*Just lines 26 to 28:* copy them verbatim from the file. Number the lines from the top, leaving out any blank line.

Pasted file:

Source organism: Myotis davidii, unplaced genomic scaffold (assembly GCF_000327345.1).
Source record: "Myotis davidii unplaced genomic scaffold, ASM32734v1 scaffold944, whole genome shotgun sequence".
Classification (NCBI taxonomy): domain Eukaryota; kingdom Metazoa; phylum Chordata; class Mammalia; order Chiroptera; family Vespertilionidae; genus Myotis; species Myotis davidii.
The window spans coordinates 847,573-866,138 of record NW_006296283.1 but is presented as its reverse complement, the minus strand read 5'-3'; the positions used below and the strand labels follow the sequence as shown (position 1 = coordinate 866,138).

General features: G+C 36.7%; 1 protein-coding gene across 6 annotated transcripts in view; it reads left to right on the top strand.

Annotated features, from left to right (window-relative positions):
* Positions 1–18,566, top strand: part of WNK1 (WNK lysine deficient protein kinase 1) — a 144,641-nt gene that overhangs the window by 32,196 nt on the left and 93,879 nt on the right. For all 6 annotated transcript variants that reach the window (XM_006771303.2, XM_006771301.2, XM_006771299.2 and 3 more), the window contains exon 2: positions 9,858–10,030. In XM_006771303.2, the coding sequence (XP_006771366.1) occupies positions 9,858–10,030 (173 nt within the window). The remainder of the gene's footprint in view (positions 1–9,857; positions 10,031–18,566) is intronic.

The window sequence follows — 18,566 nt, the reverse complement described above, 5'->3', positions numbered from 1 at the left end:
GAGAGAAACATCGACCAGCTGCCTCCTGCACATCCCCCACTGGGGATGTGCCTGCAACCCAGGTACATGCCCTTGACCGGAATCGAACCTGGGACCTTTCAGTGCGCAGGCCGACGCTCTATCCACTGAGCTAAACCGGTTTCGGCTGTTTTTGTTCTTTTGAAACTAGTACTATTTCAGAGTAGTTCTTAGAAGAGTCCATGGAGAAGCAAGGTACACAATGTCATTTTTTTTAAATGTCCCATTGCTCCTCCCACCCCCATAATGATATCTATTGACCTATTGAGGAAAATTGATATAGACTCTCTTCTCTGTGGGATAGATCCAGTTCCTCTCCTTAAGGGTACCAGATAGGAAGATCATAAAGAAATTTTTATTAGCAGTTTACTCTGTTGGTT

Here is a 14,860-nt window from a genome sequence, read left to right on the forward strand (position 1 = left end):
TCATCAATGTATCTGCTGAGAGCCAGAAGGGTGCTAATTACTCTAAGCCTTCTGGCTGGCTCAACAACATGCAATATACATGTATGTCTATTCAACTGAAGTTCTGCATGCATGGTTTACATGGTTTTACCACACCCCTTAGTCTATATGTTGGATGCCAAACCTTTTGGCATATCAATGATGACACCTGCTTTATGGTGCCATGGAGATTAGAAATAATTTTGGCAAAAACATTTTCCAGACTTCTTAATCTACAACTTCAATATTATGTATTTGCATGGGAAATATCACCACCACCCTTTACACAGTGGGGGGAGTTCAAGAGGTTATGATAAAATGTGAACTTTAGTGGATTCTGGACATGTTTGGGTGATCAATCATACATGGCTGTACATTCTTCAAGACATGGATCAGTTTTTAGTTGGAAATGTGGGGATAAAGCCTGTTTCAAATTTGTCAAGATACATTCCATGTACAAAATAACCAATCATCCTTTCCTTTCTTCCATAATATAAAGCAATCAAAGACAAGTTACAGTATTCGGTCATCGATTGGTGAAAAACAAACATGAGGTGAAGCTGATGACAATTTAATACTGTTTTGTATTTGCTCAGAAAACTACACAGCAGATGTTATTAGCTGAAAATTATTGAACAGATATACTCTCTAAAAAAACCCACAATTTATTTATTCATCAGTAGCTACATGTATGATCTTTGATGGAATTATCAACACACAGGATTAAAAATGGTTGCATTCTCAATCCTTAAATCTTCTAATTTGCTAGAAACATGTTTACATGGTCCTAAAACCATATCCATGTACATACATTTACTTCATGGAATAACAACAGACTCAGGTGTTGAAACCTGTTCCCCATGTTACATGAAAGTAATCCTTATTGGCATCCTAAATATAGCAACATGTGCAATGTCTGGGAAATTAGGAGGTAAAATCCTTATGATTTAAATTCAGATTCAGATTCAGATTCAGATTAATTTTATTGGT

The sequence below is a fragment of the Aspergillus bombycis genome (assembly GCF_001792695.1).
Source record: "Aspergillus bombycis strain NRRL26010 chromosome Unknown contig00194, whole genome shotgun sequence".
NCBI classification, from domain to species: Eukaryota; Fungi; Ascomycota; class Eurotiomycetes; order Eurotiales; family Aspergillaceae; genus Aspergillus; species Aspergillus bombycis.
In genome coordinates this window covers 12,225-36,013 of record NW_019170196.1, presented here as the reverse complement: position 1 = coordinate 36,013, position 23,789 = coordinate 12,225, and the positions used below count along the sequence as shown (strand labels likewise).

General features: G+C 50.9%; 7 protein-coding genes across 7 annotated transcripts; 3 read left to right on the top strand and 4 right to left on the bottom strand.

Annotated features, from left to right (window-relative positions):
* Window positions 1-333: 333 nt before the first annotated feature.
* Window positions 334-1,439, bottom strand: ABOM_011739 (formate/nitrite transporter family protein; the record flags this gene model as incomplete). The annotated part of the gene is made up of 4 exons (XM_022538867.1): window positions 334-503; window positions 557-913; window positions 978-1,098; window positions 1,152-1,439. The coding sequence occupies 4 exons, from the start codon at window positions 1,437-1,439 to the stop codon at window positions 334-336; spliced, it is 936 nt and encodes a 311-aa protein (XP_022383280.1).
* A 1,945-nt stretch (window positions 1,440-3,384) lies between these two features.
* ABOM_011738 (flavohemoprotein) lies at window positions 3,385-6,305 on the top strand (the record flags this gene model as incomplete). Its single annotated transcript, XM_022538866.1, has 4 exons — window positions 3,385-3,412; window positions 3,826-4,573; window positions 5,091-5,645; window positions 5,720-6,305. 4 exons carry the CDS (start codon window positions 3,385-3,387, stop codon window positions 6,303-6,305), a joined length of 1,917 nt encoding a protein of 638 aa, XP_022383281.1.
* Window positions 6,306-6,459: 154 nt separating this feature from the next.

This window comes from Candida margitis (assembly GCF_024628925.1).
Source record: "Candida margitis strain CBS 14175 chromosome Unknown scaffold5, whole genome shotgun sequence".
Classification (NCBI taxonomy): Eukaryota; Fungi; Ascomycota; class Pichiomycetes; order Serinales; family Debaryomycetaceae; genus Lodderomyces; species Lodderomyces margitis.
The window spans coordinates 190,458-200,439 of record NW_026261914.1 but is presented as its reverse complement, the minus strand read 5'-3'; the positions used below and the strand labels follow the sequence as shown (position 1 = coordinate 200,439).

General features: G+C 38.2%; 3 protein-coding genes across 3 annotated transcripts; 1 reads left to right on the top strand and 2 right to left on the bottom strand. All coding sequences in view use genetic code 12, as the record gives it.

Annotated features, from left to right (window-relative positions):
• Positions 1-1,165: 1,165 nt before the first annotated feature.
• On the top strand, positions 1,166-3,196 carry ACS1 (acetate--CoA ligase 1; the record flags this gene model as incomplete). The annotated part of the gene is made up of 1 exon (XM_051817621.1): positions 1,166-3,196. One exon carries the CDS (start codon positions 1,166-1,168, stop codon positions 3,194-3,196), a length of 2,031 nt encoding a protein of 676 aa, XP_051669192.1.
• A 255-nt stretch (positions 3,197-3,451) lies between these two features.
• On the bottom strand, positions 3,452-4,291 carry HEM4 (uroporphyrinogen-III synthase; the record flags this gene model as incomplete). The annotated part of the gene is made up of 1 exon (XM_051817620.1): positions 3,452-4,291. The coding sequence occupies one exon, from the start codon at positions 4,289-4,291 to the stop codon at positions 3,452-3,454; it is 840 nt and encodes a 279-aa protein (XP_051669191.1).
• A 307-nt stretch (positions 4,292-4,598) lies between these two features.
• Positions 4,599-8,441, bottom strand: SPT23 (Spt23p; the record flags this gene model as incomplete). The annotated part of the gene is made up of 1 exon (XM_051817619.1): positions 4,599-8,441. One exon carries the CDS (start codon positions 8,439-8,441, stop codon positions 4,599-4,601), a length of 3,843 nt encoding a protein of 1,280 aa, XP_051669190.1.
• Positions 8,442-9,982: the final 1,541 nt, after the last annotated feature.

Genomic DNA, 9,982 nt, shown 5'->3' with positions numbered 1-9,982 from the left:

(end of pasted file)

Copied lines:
The window spans coordinates 190,458-200,439 of record NW_026261914.1 but is presented as its reverse complement, the minus strand read 5'-3'; the positions used below and the strand labels follow the sequence as shown (position 1 = coordinate 200,439).

General features: G+C 38.2%; 3 protein-coding genes across 3 annotated transcripts; 1 reads left to right on the top strand and 2 right to left on the bottom strand. All coding sequences in view use genetic code 12, as the record gives it.

Annotated features, from left to right (window-relative positions):